The Unthinkable: Who Survives When Disaster Strikes – and Why by Amanda Ripley
Whew, what a long title. But at the same time pretty accurate. A good title should be the essence of the book, and if this book was called The Unthinkable Brain or something with the word brain in it, it would have been perfect.
In short, Amanda Ripley takes us to many, many disaster sites spread across the world (but with the States in more focus). She incorporates interviews with disaster survivors, witnesses, specialists, etc. into the book and tries to explain why certain people survived certain disasters while others didn’t.
It’s a fascinating study. (It’s also short, so don’t be daunted by the sometimes-density of the book.) There is quite a lot of brain-talk. I don’t know if it’s the journalist part of her, but Amanda Ripley has the ability to paint the scenes quite vividly. Sometimes she takes on the voice of the all-knowing and foreboding; sometimes she follows a certain person’s perspective.
In the end it’s almost never boring, she doesn’t try to pretend to know every answer, and it makes me feel a little bit safer to have read the book. It probably won’t save me from a plane crash – but then again, it just might.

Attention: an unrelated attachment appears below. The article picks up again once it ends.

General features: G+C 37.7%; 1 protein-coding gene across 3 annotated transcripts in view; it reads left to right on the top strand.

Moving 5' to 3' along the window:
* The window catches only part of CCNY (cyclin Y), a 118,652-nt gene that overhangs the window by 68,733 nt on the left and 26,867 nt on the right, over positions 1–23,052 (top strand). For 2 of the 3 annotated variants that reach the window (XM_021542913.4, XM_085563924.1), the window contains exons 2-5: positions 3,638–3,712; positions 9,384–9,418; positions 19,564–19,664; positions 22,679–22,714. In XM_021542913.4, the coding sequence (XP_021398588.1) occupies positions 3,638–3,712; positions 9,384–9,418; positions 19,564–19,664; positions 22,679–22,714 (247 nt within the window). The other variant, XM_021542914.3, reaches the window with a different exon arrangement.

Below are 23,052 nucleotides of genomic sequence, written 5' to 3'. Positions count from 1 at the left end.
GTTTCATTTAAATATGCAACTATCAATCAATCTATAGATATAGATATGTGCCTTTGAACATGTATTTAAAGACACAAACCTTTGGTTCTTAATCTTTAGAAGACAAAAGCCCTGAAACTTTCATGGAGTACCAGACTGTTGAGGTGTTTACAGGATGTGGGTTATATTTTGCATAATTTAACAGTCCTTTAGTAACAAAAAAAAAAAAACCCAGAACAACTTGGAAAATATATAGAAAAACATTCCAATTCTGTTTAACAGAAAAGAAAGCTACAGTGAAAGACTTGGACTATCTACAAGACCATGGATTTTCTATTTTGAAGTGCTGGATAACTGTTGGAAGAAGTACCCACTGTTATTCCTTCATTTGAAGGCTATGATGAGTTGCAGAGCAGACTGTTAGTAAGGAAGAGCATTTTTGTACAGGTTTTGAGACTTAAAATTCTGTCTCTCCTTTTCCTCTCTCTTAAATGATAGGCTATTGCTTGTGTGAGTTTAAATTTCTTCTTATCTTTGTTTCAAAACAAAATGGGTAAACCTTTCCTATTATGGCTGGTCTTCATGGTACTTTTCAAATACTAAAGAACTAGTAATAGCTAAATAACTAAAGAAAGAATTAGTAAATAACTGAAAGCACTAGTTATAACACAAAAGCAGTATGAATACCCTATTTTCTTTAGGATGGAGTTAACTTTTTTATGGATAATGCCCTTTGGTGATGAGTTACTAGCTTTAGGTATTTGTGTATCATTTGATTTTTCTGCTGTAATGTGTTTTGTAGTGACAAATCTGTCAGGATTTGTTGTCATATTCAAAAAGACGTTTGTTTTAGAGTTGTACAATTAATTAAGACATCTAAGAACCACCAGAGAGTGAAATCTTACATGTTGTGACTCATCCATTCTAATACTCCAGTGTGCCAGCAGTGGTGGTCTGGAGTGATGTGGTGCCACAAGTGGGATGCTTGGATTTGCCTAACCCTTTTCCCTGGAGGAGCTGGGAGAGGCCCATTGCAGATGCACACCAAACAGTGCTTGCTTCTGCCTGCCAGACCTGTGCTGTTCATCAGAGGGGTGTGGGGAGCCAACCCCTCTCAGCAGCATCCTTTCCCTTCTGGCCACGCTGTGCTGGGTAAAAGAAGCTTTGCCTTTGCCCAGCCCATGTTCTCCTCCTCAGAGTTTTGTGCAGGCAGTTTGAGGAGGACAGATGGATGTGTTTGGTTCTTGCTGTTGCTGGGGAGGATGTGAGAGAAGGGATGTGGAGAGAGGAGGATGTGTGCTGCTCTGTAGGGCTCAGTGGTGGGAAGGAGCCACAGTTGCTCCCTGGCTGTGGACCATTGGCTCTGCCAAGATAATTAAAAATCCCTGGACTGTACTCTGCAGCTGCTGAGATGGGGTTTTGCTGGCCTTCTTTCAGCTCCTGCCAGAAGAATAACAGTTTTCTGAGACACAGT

Night Shift by Nora Roberts
Surprisingly sweet and passionate and dangerous. Also very touching, they are so…. drenched in love.
Cilla (short for Priscilla) is a living contradiction – confident and brisk, fun and smoldering on the outside, frazzled nerves and heaps of insecurities on the inside.
Boyd started out as the sexy-hunk-type but evolved into thoughtful, bossy, banter-loving and stupid-in-love-type.
The next four books are about Deborah, Althea, Natalie and Ally Fletcher, Cilla’s and Boyd’s daughter.
Night Shadow by Nora Roberts
Wasn’t as good as the first book; maybe because I’d expected Cilla and Boyd to be in this one but no, Deborah has moved from Denver. She’s less lively than in Night Shift and the male character reminds me oddly of Roarke from In Death series minus the honesty.
Alicia by Lisi Harrison
I’d never thought the day would come, but here it is: Poor Alicia! No no, I don’t mean she’s poor, but that I feel empathy for her. And why, the sly thing, there’s no mention of ¡i! in Bratfest at Tiffany’s! (Well, almost none.) I don’t have much recollection about The Invasion of the Boy Snatcher, but I remember really disliking Nina. I still did for the most part of the 110-page book. I hated the twins from beginning to end.